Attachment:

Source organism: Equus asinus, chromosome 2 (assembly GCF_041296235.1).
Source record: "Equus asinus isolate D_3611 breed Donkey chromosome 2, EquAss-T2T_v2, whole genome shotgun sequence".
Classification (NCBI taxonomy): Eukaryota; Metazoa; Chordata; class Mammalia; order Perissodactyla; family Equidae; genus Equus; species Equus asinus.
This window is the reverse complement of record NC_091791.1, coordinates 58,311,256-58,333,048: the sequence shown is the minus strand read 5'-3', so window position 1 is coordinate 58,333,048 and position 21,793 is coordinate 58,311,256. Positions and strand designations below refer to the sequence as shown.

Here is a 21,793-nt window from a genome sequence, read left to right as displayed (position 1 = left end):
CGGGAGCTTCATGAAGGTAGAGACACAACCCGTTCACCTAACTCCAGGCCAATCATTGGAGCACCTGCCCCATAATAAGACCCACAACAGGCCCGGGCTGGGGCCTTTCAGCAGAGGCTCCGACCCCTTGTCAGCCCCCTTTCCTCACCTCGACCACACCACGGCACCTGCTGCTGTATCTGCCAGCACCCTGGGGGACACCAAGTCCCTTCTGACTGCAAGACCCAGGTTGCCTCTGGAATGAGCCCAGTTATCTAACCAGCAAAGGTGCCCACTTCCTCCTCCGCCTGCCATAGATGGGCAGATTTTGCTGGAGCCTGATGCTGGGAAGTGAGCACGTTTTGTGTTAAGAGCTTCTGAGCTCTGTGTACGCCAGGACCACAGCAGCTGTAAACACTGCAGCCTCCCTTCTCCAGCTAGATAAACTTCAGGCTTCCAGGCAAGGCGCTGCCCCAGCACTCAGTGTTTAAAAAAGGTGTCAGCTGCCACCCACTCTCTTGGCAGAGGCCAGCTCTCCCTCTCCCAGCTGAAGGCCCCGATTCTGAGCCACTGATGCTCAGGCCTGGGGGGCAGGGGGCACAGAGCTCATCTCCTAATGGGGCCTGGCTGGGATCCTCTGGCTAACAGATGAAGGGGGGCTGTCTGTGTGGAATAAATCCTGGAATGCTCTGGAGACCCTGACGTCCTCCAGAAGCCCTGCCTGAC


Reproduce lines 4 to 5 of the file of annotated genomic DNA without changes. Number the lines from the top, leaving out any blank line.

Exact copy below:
This window is the reverse complement of record NC_091791.1, coordinates 58,311,256-58,333,048: the sequence shown is the minus strand read 5'-3', so window position 1 is coordinate 58,333,048 and position 21,793 is coordinate 58,311,256. Positions and strand designations below refer to the sequence as shown.

Here is a 21,793-nt window from a genome sequence, read left to right as displayed (position 1 = left end):